THE hopes of scores of onlookers and journalists to catch a glimpse of former Lesotho Defence Force (LDF) commander, Lieutenant-General Tlali Kamoli, during his appearance at the Magistrate’s Court on Monday were dashed as he was sneaked in and out by heavily armed police officers.
In scenes reminiscent of court appearances for Hollywood stars, heavily armed police officers came in decoy cars to distract scores gathered outside the Maseru court from as early as 8am. In the meantime, the car ferrying Lt-Gen Kamoli went unnoticed to the back entrance from where he entered the court.
Clad in a black suit, Lt-Gen Kamoli first appeared before Resident Magistrate Lerato Ntelane and charged with one count of murder.
The murder charge is for the fatal shooting of police Sub-Inspector Mokheseng Ramahloko during the 30 August 2014 attempted coup against the first government of Prime Minister Thomas Thabane.
In the murder charge, the former LDF chief was joined to three army officers who were charged last month and are detained at Maseru Central Prison.
Captain Litekanyo Nyakane (38), Lance Corporal Motloheloa Ntsane (34) and Lance Corporal Leutsoa Motsieloa (31) were charged with contravening provisions of section 40(1) of the Penal Code Act No. 6 of 2010.
According to the charge sheet, the trio fatally shot Sub-Inspector Ramahloko on the chest on 30 August 2014 at police headquarters.
Sub-Inspector Ramahloko was killed during a predawn LDF raid on three Maseru police stations which the military claimed was meant to foil a Lesotho Mounted Police Service (LMPS) plan to arm civilians but widely dismissed as an attempt to topple a sitting government.
The 30 August 2014 raid was conducted soon after Dr Thabane, who had come to power after the May 2012 elections, fired Lt-Gen Tlali Kamoli as head of the LDF.
Lt-Gen Kamoli refused to go and deployed soldiers to raid and seize arms from police stations around Maseru. Lt Gen Kamoli accused the LMPS of planning to give civilians firearms for use during a Lesotho Congress for Democracy (LCD) street protest that was scheduled for 1 September 2014.
The LMPS has since denied allegations it had ever planned to arm civilians and Dr Thabane fled the country after receiving a tip off that his life was in danger. He would then only return the next month under heavy South African police guard.
The court adjourned briefly, and when it reconvened, Lt-Gen Kamoli appeared before Magistrate Peete Molapo and charged with 14 counts of attempted murder.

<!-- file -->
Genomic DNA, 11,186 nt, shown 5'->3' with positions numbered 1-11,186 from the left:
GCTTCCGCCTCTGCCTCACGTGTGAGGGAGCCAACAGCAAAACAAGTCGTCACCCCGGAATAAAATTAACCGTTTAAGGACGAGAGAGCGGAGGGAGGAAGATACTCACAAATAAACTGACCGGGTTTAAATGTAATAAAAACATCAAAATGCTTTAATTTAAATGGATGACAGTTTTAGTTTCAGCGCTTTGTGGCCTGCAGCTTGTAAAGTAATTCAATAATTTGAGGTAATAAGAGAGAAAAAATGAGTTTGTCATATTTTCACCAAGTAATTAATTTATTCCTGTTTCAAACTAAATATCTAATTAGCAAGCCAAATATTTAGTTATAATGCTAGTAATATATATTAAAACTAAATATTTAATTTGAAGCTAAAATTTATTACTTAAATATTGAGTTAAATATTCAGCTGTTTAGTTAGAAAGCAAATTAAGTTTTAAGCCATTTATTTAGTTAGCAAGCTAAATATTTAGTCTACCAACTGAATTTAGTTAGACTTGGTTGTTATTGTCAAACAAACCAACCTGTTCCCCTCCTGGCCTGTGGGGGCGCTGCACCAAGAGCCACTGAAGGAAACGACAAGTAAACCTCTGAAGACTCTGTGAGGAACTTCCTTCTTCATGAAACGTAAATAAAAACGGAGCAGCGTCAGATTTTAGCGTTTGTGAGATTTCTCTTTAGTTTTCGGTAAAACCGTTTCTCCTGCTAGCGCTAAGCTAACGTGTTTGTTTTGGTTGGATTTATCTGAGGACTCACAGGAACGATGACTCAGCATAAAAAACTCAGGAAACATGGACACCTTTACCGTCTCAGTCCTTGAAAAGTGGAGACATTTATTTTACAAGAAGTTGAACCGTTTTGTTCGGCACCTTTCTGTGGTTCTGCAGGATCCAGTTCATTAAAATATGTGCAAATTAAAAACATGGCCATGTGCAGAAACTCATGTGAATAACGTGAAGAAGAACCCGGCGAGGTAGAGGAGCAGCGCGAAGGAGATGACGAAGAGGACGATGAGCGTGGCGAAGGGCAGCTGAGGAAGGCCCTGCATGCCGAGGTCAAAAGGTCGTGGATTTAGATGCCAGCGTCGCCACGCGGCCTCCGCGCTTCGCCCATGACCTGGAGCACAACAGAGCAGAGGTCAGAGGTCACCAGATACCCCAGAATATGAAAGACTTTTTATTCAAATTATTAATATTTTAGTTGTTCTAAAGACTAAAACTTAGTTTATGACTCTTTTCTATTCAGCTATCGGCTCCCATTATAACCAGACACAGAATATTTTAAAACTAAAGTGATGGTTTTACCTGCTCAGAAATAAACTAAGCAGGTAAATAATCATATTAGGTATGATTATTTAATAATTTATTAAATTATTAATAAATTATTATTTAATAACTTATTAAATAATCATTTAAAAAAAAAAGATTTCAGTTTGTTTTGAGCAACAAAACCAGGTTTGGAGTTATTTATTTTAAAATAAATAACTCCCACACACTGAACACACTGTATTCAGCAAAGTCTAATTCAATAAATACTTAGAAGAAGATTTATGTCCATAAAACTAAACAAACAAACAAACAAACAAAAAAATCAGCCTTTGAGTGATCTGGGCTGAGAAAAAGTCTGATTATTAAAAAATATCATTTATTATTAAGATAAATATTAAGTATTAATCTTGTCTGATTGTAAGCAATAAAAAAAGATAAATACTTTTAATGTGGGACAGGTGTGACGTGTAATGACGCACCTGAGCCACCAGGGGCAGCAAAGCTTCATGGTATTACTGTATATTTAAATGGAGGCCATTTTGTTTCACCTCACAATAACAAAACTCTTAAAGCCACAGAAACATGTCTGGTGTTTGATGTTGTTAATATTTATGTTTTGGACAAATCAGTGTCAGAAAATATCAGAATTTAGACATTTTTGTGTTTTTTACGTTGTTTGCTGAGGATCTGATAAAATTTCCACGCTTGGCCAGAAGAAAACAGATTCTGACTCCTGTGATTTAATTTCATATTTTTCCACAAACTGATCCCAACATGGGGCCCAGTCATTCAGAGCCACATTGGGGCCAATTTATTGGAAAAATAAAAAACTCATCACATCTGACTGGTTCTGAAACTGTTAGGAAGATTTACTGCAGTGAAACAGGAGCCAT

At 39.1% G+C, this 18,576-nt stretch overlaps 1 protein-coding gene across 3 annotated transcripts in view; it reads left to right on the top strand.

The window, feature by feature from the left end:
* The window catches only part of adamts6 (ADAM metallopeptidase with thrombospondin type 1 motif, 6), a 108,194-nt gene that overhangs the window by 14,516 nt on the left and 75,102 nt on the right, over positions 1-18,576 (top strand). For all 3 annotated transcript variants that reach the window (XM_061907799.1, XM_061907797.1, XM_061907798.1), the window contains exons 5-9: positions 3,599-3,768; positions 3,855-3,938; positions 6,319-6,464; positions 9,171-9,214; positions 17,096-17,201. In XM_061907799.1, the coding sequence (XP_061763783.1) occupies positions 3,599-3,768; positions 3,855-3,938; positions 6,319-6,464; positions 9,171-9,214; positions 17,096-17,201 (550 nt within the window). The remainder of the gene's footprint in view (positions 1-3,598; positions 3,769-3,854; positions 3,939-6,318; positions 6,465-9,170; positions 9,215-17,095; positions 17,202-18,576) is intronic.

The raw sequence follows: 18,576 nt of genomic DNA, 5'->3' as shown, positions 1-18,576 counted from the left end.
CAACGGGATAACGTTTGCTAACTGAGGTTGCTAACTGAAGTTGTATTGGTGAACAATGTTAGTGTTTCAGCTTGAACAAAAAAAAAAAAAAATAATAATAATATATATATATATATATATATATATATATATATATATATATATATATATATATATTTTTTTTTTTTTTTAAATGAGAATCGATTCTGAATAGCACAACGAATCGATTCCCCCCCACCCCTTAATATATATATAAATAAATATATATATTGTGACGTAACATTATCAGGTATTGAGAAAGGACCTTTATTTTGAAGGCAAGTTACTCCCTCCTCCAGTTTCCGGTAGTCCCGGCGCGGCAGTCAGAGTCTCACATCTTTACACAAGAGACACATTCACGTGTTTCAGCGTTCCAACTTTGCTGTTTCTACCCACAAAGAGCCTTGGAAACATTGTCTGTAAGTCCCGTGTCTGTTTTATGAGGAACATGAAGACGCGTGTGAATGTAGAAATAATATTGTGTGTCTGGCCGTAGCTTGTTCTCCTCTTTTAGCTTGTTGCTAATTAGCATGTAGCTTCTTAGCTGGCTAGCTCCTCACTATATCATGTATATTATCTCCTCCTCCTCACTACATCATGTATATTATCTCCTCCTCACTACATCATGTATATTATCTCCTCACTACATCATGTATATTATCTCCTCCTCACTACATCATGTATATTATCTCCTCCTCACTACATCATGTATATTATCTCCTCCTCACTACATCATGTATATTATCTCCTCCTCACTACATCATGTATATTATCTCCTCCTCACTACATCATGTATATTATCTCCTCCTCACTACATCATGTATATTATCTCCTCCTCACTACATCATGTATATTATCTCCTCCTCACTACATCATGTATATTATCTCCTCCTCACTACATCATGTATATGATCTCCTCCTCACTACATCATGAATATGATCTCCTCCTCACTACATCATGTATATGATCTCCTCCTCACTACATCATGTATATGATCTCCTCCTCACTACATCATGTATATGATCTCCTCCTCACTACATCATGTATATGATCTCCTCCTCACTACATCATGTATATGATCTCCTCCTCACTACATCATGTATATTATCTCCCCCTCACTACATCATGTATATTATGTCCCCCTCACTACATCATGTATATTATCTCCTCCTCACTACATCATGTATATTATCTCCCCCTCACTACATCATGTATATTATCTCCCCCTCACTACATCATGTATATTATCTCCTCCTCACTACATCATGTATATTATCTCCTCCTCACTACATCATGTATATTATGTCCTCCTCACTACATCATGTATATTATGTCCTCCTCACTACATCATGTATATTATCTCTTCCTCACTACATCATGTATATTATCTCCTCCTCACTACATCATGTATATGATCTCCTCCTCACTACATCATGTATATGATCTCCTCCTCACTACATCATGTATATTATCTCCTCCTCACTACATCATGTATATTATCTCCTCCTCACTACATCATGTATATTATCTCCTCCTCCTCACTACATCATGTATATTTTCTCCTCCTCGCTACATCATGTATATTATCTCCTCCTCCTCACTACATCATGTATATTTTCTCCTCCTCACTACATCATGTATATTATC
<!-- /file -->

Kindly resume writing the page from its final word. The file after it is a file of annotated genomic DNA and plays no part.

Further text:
The 14 attempted murder charges stem from the 27 January 2014 simultaneous bombings of the Moshoeshoe II homes of First Lady Maesiah Thabane, ‘Mamoshoeshoe Moletsane and the Ha Abia residence of former police commissioner Khothatso Tšooana.
Ms Thabane, who at the time was known as Liabiloe Ramoholi, was with Victor Ferreira, Nthabeleng Lesoetsa and Keneuoe Letsie in the house.
Ms Moletsane and a Fane Moletsane were present in their Moshoeshoe II at the time of the attack.
Mr Tšooana ‘Mapalesa Tšooana, Palesa Tšooana, Reabetsoe Tšooana, Rethabile Selialia, Thuto Selialia, Nkopane Tšooana and ‘Mamose-Batho Ralijo were present in Ha Abia residence during the bombing.
For the prosecution, Senior Crown Counsel Lesaoana Mohale told Mr Molapo that the charges were as per the directive of acting Director of Public Prosecutions Hlalefang Motinyane.
Mr Molapo then addressed Lt-Gen Kamoli saying: “Are you Tlali Kamoli, a male Mosotho adult man aged 51 years from Ha-Leqele, Sekoting; currently a retired Lieutenant-General of Lesotho Defence Force?”
The diminutive former army commander stood up in the dock and replied calmly: “That is correct your worship.”
The magistrate then read the charges to Lt-Gen Kamoli and advised him of his constitutional rights; that included a right to apply for bail and to legal representation.
Lt-Gen Kamoli then pointed at Advocate Molise Molise and said: “There is my lawyer.”
Advocate Molise confirmed to the court that he represented him and that he would apply for bail on behalf of the former LDF commander before the High Court.
The court was then adjourned.
Immediately after the magistrate got out of the court room, Lt-Gen Kamoli’s relatives gathered around him, while plain clothed police officers and one from the police’s Special Operations Unit unit stood nearby.
The police officers then escorted him to a car stationed outside the court’s back entrance and whisked him to Maseru Central Prison. The gathered crowd and photographers only saw the South African-registered vehicle speeding off along with other vehicles without a chance to.
Also present at the court were members of the South African Development Community Oversight Committee, highlighting the high profile nature of the case.
Lt-Gen Kamoli handed himself over to the police on Wednesday last week after being summoned to assist with investigations into crimes committed during his four-year tenure at the helm of the LDF.